- Cheap 3d printer kits – Experiences?
Quick Q for the 3DP Boffins of the forum, if I may? Not world ending, but I’d like to find a fix.
My printer (or more likely Cura) settings have been a bit off since day 1. Prints are not centred on the print bed on the Y Axis – I have to drag the model towards the very front of the bed in Cura in order to get the resulting print somewhere close to the middle of the bed. I’d guess it was somewhere in the region of 60mm off.
I have checked the bed dimensions in Cura (correct) and the nozzle touches ‘home’ perfectly in the bottom left corner of the bed.
Any ideas? Printer is a Tevo Tarantula in case that makes any difference, and works very well in every other regard
I can’t be sure, but I reckon you have ‘origin at center’ ticked….
In Cura, go to Preferences>Configure Cura>Printers & then hit the ‘machine settings’ box to the right of the white pane.
If ‘Origin at Center’ is ticked, untick it.
If that’s not ticked, then I dunno….. 🙂Posted 1 year ago
Those relief maps are genius- also the only 3d printed thing ever where layer ridges just look totally fine, because they just end up looking like contours. Nice!
Discovered in today’s big print that if I run my machine up to maximum height, it collides with the roof-hanging filament thing I made and jams, ah well, 24 hour print down the drain in the 23rd hour.Posted 1 year ago
Discovered in today’s big print that if I run my machine up to maximum height, it collides with the roof-hanging filament thing I made and jams, ah well, 24 hour print down the drain in the 23rd hour.
You are not the first to make that mistake! Pretty common occurrence on the FB groups, not something you’d really think about until it happens. Good argument to mount the spool off the printer with a reverse-bowden setup (the other being that it looks much cooler 😎)Posted 1 year ago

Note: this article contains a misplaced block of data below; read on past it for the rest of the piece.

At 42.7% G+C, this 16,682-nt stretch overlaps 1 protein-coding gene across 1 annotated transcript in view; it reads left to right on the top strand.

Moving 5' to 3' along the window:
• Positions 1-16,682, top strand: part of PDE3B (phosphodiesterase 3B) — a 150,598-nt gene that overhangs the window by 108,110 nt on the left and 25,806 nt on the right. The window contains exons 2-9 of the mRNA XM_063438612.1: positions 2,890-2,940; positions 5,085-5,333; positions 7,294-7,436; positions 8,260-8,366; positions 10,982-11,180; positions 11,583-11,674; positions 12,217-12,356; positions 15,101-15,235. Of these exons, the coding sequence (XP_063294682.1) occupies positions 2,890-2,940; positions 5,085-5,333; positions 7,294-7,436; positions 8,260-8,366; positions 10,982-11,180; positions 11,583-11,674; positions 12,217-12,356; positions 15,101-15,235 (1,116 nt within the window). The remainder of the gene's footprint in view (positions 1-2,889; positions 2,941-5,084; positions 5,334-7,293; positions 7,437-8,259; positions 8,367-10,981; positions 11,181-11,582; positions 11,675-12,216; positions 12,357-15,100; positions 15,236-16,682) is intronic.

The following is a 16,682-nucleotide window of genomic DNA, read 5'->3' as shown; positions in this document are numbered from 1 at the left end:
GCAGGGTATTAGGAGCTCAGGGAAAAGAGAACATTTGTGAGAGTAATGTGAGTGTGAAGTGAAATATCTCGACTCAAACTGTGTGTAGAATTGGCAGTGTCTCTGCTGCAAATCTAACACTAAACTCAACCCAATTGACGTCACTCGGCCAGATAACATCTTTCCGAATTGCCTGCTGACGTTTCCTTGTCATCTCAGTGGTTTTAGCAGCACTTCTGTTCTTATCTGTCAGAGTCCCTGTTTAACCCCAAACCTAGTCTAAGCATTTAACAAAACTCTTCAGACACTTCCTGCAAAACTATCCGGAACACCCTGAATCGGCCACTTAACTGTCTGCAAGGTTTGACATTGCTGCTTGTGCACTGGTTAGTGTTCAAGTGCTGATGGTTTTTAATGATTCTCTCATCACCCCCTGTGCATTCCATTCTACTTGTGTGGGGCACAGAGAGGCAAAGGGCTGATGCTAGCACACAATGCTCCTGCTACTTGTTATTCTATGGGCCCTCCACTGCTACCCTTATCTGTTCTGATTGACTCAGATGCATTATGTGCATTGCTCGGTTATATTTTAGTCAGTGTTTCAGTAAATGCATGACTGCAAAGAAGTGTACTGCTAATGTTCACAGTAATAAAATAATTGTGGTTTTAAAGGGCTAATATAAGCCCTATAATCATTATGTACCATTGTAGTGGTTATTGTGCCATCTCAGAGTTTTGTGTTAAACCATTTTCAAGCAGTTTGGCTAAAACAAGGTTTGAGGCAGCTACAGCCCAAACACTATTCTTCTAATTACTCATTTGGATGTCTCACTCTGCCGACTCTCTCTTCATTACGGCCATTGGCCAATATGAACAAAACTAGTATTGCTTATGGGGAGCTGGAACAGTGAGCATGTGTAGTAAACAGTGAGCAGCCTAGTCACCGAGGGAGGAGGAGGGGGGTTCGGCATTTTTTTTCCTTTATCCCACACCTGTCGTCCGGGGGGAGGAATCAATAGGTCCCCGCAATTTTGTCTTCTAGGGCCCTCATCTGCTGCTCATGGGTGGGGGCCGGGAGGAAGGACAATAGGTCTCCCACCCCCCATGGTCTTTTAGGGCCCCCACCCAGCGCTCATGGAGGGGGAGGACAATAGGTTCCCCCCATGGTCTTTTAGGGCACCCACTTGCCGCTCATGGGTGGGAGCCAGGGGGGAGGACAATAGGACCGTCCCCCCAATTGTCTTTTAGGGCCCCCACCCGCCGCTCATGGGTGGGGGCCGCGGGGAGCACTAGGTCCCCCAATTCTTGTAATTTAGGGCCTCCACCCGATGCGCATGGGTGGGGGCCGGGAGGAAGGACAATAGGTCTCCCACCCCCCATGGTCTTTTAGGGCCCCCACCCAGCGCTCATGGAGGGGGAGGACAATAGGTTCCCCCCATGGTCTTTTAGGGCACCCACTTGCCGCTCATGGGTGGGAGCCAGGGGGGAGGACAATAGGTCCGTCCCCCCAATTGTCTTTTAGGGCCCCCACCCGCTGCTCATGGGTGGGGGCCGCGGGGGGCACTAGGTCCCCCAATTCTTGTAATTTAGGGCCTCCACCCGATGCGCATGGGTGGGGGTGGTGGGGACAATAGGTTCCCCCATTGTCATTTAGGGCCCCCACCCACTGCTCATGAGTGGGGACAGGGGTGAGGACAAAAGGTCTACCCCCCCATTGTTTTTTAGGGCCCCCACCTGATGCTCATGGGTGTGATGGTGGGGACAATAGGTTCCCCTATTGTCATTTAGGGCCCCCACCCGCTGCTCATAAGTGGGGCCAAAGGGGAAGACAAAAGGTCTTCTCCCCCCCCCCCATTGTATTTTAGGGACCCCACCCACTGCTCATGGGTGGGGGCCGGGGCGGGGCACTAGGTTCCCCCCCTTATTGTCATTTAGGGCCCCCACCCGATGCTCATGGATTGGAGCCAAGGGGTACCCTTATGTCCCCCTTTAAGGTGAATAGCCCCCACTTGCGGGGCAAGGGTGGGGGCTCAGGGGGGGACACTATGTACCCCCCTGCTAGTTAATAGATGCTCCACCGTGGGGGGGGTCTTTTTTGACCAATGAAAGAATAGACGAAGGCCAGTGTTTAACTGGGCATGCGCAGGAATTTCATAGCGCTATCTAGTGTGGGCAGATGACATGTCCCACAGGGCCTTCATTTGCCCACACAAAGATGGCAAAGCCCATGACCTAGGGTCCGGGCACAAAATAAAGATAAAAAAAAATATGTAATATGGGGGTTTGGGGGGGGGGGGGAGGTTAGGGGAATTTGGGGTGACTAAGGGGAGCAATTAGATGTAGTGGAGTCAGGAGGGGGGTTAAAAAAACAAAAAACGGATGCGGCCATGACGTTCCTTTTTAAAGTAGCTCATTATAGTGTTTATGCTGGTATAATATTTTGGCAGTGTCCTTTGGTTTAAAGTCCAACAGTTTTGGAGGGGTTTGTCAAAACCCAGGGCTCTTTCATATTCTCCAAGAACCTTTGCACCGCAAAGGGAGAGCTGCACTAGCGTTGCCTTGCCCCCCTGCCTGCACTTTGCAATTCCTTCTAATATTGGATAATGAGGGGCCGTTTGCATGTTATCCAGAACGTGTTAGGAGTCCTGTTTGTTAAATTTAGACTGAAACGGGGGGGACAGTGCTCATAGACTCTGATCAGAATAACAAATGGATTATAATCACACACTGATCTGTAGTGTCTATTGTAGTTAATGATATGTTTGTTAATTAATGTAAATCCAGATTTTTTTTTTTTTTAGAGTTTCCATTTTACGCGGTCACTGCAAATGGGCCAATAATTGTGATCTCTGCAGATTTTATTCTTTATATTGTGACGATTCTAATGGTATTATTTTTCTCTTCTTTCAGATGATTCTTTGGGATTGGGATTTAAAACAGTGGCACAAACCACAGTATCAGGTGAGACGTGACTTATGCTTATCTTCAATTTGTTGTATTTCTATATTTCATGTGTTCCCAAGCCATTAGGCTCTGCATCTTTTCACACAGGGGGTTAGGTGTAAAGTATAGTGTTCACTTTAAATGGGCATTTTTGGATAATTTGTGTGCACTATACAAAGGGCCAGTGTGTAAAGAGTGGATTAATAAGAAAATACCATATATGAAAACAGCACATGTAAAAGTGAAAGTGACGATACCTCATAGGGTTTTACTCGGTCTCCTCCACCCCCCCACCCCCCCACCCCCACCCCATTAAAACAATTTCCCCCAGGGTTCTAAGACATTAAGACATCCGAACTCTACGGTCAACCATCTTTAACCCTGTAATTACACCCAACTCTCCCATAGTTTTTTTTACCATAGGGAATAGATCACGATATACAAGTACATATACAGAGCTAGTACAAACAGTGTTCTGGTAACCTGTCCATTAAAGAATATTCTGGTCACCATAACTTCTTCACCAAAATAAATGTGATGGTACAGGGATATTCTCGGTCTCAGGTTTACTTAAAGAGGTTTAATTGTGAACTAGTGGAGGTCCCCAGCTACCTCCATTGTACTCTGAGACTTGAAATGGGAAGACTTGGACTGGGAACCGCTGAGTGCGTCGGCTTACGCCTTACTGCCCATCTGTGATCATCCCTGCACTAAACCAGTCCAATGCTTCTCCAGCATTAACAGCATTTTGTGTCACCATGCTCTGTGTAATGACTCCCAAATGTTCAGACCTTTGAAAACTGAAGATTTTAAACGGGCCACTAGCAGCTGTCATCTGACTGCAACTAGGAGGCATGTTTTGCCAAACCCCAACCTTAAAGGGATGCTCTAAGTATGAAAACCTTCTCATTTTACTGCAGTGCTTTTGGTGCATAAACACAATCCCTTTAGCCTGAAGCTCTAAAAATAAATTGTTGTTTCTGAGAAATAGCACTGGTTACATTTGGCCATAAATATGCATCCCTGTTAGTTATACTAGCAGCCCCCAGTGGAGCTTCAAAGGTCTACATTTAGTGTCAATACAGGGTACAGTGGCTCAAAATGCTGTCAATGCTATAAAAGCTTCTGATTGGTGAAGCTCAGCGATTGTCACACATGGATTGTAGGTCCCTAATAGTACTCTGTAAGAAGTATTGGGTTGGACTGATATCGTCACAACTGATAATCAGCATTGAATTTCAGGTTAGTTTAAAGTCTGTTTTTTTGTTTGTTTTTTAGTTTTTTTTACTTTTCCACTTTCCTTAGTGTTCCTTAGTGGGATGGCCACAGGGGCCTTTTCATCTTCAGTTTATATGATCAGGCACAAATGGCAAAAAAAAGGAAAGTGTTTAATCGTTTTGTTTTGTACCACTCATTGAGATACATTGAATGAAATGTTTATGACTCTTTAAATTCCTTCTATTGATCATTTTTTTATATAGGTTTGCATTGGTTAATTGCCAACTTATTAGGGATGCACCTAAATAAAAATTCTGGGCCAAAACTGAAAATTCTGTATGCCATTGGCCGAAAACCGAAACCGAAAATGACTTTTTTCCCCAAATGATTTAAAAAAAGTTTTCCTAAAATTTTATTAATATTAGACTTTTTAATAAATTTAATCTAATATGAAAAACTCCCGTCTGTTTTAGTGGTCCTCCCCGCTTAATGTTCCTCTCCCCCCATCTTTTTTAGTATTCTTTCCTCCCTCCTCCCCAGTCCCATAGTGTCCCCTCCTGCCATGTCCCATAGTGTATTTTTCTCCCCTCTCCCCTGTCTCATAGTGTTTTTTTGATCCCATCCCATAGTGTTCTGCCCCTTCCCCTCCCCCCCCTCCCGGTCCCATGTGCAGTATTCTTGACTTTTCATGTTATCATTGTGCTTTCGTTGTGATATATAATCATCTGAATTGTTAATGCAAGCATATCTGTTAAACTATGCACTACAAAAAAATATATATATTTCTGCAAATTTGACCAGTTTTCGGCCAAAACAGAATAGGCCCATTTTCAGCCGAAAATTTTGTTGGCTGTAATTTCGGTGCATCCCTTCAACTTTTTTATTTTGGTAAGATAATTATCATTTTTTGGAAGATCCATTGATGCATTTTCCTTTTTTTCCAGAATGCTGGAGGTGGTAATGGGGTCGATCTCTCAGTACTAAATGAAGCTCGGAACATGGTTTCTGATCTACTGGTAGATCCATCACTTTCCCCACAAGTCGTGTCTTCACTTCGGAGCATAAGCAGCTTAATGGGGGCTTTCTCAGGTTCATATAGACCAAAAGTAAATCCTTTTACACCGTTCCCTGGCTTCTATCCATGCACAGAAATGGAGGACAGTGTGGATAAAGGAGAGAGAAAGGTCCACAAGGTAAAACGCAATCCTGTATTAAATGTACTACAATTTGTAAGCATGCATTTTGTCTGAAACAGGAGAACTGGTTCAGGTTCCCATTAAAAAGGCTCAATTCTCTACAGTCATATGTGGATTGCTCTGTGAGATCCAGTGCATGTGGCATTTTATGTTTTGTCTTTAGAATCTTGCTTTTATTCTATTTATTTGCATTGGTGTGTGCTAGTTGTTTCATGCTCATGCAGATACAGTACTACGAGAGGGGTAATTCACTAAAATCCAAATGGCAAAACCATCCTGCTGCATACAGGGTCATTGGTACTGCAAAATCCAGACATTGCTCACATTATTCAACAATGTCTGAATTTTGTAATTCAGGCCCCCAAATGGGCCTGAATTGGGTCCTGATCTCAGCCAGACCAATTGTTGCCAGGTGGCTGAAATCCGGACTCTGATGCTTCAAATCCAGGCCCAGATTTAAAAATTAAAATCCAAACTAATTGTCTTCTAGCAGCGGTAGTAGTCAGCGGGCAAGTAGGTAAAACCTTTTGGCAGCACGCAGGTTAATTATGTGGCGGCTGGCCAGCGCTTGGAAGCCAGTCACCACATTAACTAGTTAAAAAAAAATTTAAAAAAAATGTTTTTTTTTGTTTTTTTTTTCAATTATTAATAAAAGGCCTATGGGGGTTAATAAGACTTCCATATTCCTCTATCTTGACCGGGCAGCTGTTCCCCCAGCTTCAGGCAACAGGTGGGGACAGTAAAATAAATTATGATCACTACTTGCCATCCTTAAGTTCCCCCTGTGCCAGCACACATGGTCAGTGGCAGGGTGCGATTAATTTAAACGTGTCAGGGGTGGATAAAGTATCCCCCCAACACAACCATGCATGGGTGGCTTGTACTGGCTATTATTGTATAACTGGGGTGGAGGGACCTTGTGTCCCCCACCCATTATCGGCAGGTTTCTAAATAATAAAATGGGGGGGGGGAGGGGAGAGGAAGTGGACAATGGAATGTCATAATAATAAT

That’s a shame those relief map links have broken.
Looking at that link you sent, on this page:
Click on the download button next to where it says Survey Download.
Then there’s a new interface which looks a bit more sophisticated than before:
I’ve done another one since for someone who commissioned me off here (actually it was my son that was commissioned in the end as I was too expensive lol).
It hasn’t been given as a gift yet, so I’m waiting to publish the photos.
If you get stuck, let me know by PM.Posted 1 year ago
Just looked for Snowdon and I can’t see any LIDAR data either.Posted 1 year ago
Also looked for Betwys and nothing. It does say only 70% of the British Isles is covered. A bit weird that they don’t have data for areas frequently flown past by jets though!EwanMember
Yeah – guessing they only do bits of interest to flood defences. The mapping seems to be strips, so the summit of snowdon is probbaly of marginal interest to flood defences (tho i’m surprised they don’t want to know about the entire watershed).Posted 1 year ago
AlexSimon – cheers for the update.
Did you pay for that Accutrans program?
It looks like something I need to have a proper play around with at home in the evening, rather than at work ;o)Posted 1 year ago
No, the bits you need are free. There’s only about 3 operations you need to do.
This gives you sea level as the bottom of your tile:
- Open the asc file.
- As it’s opening copy the ‘min’ height number, then ok.
- Choose Dem > Convert to 3D (less water), then ok.
- Choose Tools_1 > Extrude Pseudo 2D surface then paste your number into the ‘Thickness’ box and then check ‘Flat Bottom’ and hit ‘Extrude’ before you hit ‘ok’ (but remember to do both).
- Save as .stl.
Quick question for the PETG fans- if you’re in an enclosure, what’s a good air temp? Finding it randomly hard to find any info online. I’ve produced some nice functional parts but they’re not as pretty as I’d like so I’m just working through all the settings.
You are not the first to make that mistake! Pretty common occurrence on the FB groups, not something you’d really think about until it happens